Fold-and-stitch Origami Wristlet
July 14, 2013
Time for more stash-busting! To fill the need for a quick grab-and-go wristlet for my phone and keys when I'm just dashing out to a movie with friends or whipping through the grocery store, I first started with a plain sheet of construction paper. I knew I wanted pockets, a simple closure, and a wrist strap. (I know lots of ladies love clutches; I can't live without a strap.) In the end, just a little folding yielded a fairly simple solution, so it was time to try it with fabric!
First, I cut two rectangles of fabric 9-by-12 inches -- one for my exterior, one for lining. I applied Heat'N Bond to the wrong side of the lining fabric.
Next, I cut a piece of 1/4-inch elastic about 3 inches long, and I stitched the ends to the middle of one of the 9-inch edges of my exterior fabric to form a loop.
Once the loop was in place, I stitched the lining to the exterior fabric along both 9-inch edges. Here you can see the elastic loop layered in between my two fabrics:
Note: With the backing paper peeled off of your Heat'N Bond, it can be tricky to get your fabric under your presser foot without sticking and drama. I use a scrap of tissue paper to cover the adhesive while I sew, and the stitches perforate so it just tears away.
Once both short edges were stitched, I understitched ech seam so the seam allowance was stitched to the lining fabric, and turned the project right-side out. Then, I very carefully ironed everything so my Heat'N Bond fused the lining and exterior fabrics together. If you have enough little scraps, it's worth taking the time to test the adhesion process with your fabrics and iron to find the best setting, especially if you're using two different fabrics. I used a cotton print for my exterior and a poly taffeta for my lining, so I set the heat a bit lower than I would if I were using two quilting fabrics.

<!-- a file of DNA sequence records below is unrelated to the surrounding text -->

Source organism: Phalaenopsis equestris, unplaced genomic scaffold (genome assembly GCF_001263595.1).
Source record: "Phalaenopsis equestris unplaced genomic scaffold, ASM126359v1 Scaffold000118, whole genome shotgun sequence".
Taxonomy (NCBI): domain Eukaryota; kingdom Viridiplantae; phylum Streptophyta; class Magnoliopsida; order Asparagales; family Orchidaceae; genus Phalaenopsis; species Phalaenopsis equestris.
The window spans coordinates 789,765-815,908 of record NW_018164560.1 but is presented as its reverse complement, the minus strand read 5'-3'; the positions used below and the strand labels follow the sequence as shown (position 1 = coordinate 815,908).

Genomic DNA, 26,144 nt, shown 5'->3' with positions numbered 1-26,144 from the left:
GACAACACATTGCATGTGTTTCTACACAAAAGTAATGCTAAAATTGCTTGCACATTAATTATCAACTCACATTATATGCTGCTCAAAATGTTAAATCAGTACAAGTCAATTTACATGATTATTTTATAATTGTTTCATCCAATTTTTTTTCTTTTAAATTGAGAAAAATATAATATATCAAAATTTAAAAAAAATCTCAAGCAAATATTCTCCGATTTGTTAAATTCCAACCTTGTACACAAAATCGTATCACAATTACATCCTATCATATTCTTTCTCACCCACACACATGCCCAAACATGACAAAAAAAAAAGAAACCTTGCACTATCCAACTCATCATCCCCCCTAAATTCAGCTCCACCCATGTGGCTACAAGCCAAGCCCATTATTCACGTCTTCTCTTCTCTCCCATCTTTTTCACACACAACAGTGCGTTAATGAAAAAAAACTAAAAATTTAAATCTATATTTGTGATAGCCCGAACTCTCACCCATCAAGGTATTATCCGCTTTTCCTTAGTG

After the fabrics were fused together, I stitched my 12-inch edges together to form a tube.
Then I turned it right side out, oriented the seam on the center of one side, and gave it a gentle press to smooth things out and make my folded edges crisp.
While you can see the selvage edge of my fabric here (a scenario necessitated by the small size of my scrap), I wasn't really concerned about it since it will be on the interior of the wristlet when it's all done.
Next, I folded the end without elastic up towards the top, leaving enough length so I could fold the elastic edge down to form a closure flap. I played with the fold placement a little to make sure the resulting pockets could accomodate my phone.
To make the strap, I cut a piece of fabric 15 inches long and about 2 inches wide, then folded and pressed it just as I would bias tape for edging. (I did not cut it on the bias, though.) I inserted a piece of grosgrain ribbon to stabilize the strap and sewed two lines of stitching along it. After stitching, I trimmed the edges so they were nice and clean.
Once the strap was ready, I inserted the two ends on the side of my folded bag.
Then I carefully stitched down both side edges, catching in the straps as I went.
To mark the placement of a button to loop the elastic over for closure, I folded my top flap down and marked a point in the center of where the loop fell -- you can see it below as a tiny solver dot.
I carefully stitched the button in place, making sure I didn't accidentally sew through any of my pockets, and I was all done!
What I like about this wristlet is that you end up with three separate pockets -- compact and organized.
I also experimented with size a little -- when I cut my next version using 9-by-15 inch rectangles, I found that it could accomodate pens and markers, so it could totally be used as a fashionable pencil case for back-to-school. It could also make up as a low-profile makeup bag for your purse, as it's the perfect size for eyeliner pencils, lip liners, and application brushes. It would also make a cute nail kit -- plenty of space for emery boards, cuticle scissors and nail clippers.
I've made three of these origami wristlets so far, using nothing more that fabrics and buttons from my stash. I stuck with cotton prints for my exteriors, but you could use any fabric. Just do some testing with your Heat'N Bond, or use a sew-in stabilizer if your fabric choice is too delicate for a fusible.
I'm just glad to find a useful life for the smaller pieces in my stash. Viva les scraps!
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